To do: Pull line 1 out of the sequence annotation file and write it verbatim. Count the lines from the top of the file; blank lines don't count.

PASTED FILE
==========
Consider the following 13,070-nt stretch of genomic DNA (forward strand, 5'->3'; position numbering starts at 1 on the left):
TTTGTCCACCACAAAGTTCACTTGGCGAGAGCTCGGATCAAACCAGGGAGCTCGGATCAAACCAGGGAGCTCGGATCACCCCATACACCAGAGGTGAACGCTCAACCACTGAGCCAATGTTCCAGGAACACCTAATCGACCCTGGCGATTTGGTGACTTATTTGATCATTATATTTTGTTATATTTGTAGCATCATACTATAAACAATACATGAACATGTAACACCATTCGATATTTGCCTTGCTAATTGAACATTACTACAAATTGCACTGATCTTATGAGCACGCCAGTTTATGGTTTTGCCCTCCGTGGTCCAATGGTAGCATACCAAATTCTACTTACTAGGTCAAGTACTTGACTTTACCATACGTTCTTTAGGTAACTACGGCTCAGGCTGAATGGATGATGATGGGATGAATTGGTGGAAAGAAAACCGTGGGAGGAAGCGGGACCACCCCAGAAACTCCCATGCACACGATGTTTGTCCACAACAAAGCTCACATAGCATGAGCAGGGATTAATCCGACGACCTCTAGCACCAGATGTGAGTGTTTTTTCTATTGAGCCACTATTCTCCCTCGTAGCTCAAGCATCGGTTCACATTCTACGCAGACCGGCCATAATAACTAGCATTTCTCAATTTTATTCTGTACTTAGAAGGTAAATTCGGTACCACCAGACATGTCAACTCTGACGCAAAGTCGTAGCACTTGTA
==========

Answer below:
Consider the following 13,070-nt stretch of genomic DNA (forward strand, 5'->3'; position numbering starts at 1 on the left):